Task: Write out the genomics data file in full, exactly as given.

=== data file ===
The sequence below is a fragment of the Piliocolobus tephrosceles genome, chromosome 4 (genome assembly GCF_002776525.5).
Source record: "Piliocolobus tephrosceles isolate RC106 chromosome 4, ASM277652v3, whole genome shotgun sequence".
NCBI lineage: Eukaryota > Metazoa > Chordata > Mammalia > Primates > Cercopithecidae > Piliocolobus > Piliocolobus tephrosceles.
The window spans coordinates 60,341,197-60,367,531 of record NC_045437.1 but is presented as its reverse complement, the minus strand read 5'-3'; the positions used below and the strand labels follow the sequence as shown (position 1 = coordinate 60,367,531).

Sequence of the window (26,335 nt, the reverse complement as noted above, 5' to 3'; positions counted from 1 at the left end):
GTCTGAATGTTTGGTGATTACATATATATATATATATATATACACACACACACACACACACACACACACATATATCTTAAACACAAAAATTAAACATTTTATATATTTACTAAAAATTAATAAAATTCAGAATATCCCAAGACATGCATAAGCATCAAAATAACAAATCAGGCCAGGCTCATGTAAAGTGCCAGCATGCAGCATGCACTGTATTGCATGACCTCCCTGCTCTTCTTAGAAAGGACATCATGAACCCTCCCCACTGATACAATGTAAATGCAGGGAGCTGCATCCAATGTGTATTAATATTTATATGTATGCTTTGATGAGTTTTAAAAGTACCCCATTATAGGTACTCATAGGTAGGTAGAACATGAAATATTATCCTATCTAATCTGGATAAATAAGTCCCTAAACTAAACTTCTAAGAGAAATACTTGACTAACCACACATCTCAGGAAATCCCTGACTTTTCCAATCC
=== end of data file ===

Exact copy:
The sequence below is a fragment of the Piliocolobus tephrosceles genome, chromosome 4 (genome assembly GCF_002776525.5).
Source record: "Piliocolobus tephrosceles isolate RC106 chromosome 4, ASM277652v3, whole genome shotgun sequence".
NCBI lineage: Eukaryota > Metazoa > Chordata > Mammalia > Primates > Cercopithecidae > Piliocolobus > Piliocolobus tephrosceles.
The window spans coordinates 60,341,197-60,367,531 of record NC_045437.1 but is presented as its reverse complement, the minus strand read 5'-3'; the positions used below and the strand labels follow the sequence as shown (position 1 = coordinate 60,367,531).

Sequence of the window (26,335 nt, the reverse complement as noted above, 5' to 3'; positions counted from 1 at the left end):
GTCTGAATGTTTGGTGATTACATATATATATATATATATATACACACACACACACACACACACACACACATATATCTTAAACACAAAAATTAAACATTTTATATATTTACTAAAAATTAATAAAATTCAGAATATCCCAAGACATGCATAAGCATCAAAATAACAAATCAGGCCAGGCTCATGTAAAGTGCCAGCATGCAGCATGCACTGTATTGCATGACCTCCCTGCTCTTCTTAGAAAGGACATCATGAACCCTCCCCACTGATACAATGTAAATGCAGGGAGCTGCATCCAATGTGTATTAATATTTATATGTATGCTTTGATGAGTTTTAAAAGTACCCCATTATAGGTACTCATAGGTAGGTAGAACATGAAATATTATCCTATCTAATCTGGATAAATAAGTCCCTAAACTAAACTTCTAAGAGAAATACTTGACTAACCACACATCTCAGGAAATCCCTGACTTTTCCAATCC